How it all began

I have been thinking about the shape of this project for a very long time – it is one of the projects that probably had a ‘gestation period’ of almost a decade. I have always been interested in explaining mortuary variability including and beyond the classic categories of gender, age and status, as clearly there are many more variables that lead to the archaeological burial record as we see it.

For my PhD, finished in 2005 and published in 2006, I analysed an early Iron Age cemetery from Statzendorf, Austria, in detail. One of the curious facts about this cemetery that cremation and exhumation are practised contemporaneously. Over the years, I have pursued many ideas about why that might be, from seasonal funerary rites to specific classifications of people, but an explanation remains elusive.

One of the ideas about why women’s graves differ despite the individuals being otherwise similar was whether the women have had children and if so, how many. Now that is not something one can immediately read from the skeletal remains. There are, however, a huge number of physical implications of pregnancy and childbirth, some of which may be traceable archaeologically.

Years ago, I found a very interesting book in a second hand bookshop, which has confirmed me in trying to pursue this topic. I have since lost is and just bought it again (a common thing for my favourite books!). Although a little outdated, it is a fantastic historical collection of horror stories about childbirth and women’s obstetric histories:

SchicksalShorter, E. 1984. Der weibliche Körper als Schicksal: zur Sozialgeschichte der Frau. München: Piper.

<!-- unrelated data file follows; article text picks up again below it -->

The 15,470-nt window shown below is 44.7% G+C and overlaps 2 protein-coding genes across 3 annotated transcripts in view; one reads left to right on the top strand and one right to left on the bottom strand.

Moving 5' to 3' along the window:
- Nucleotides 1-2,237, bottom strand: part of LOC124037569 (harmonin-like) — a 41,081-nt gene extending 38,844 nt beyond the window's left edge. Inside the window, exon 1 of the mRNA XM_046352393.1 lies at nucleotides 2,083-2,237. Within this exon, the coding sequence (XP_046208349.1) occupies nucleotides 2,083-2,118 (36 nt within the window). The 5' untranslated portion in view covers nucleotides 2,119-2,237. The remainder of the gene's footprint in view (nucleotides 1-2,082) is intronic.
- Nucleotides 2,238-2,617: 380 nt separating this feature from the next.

Shorter, E. 1982. A History of Women’s Bodies. New York: Basic Books.

Reading this book I learned for the first time what fistulas are, how midwives used questionable practices to save lives of women and children if childbirth did not go to plan and what a large number of women and babies actually died before modern medicine of all sorts of causes. Needless to say, I am a huge sceptic of the ‘natural childbirth movement’, as I actually see the results in the form of skeletal remains in the cemeteries I analyse. Having had two babies myself, I am hugely thankful to modern medical interventions.

On the other hand, I am fully aware that humans, as a species, are part of the natural world and many of our child rearing practices are both natural and cultural. I believe that what makes sense in the light of evolution is probably the right way to go in terms of bringing up babies. But more on this another time…


About Katharina

Katharina is a prehistoric archaeologist working at the Austrian Academy of Sciences. Her main research interests include the archaeology of the human body, gender, identity and personhood as expressed through funerary practices and art. She specialises in the Bronze and Iron Ages of Europe. As a mother of two young boys, she gathered some practical experience in addition to her theoretical interest in motherhood.
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